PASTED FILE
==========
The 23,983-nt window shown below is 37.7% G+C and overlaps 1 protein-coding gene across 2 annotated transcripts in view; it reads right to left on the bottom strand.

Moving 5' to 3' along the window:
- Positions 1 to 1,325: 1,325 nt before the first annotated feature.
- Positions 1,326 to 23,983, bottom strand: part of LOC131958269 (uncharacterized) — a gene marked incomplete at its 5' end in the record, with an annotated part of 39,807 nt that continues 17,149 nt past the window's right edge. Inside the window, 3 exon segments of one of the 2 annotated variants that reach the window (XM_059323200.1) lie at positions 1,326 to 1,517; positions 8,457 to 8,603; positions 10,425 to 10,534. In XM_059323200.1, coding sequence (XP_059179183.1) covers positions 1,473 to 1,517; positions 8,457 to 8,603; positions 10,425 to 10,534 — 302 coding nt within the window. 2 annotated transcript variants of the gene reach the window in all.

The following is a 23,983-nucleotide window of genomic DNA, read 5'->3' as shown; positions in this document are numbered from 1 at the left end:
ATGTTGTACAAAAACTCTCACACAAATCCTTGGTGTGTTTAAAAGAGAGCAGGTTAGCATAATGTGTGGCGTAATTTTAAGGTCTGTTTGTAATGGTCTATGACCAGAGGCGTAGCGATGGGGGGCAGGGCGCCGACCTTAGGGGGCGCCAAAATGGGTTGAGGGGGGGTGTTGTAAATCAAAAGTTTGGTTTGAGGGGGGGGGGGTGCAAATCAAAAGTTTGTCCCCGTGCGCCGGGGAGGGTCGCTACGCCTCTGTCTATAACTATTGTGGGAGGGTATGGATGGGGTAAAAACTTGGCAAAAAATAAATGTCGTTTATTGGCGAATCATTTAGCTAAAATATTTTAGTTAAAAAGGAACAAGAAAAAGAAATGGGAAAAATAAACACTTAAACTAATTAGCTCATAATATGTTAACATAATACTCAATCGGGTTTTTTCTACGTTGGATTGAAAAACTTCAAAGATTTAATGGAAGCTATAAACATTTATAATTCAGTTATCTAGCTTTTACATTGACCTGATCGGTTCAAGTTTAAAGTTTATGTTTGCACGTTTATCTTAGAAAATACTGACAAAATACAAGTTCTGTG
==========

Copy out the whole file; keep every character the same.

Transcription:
The 23,983-nt window shown below is 37.7% G+C and overlaps 1 protein-coding gene across 2 annotated transcripts in view; it reads right to left on the bottom strand.

Moving 5' to 3' along the window:
- Positions 1 to 1,325: 1,325 nt before the first annotated feature.
- Positions 1,326 to 23,983, bottom strand: part of LOC131958269 (uncharacterized) — a gene marked incomplete at its 5' end in the record, with an annotated part of 39,807 nt that continues 17,149 nt past the window's right edge. Inside the window, 3 exon segments of one of the 2 annotated variants that reach the window (XM_059323200.1) lie at positions 1,326 to 1,517; positions 8,457 to 8,603; positions 10,425 to 10,534. In XM_059323200.1, coding sequence (XP_059179183.1) covers positions 1,473 to 1,517; positions 8,457 to 8,603; positions 10,425 to 10,534 — 302 coding nt within the window. 2 annotated transcript variants of the gene reach the window in all.

The following is a 23,983-nucleotide window of genomic DNA, read 5'->3' as shown; positions in this document are numbered from 1 at the left end:
ATGTTGTACAAAAACTCTCACACAAATCCTTGGTGTGTTTAAAAGAGAGCAGGTTAGCATAATGTGTGGCGTAATTTTAAGGTCTGTTTGTAATGGTCTATGACCAGAGGCGTAGCGATGGGGGGCAGGGCGCCGACCTTAGGGGGCGCCAAAATGGGTTGAGGGGGGGTGTTGTAAATCAAAAGTTTGGTTTGAGGGGGGGGGGGTGCAAATCAAAAGTTTGTCCCCGTGCGCCGGGGAGGGTCGCTACGCCTCTGTCTATAACTATTGTGGGAGGGTATGGATGGGGTAAAAACTTGGCAAAAAATAAATGTCGTTTATTGGCGAATCATTTAGCTAAAATATTTTAGTTAAAAAGGAACAAGAAAAAGAAATGGGAAAAATAAACACTTAAACTAATTAGCTCATAATATGTTAACATAATACTCAATCGGGTTTTTTCTACGTTGGATTGAAAAACTTCAAAGATTTAATGGAAGCTATAAACATTTATAATTCAGTTATCTAGCTTTTACATTGACCTGATCGGTTCAAGTTTAAAGTTTATGTTTGCACGTTTATCTTAGAAAATACTGACAAAATACAAGTTCTGTG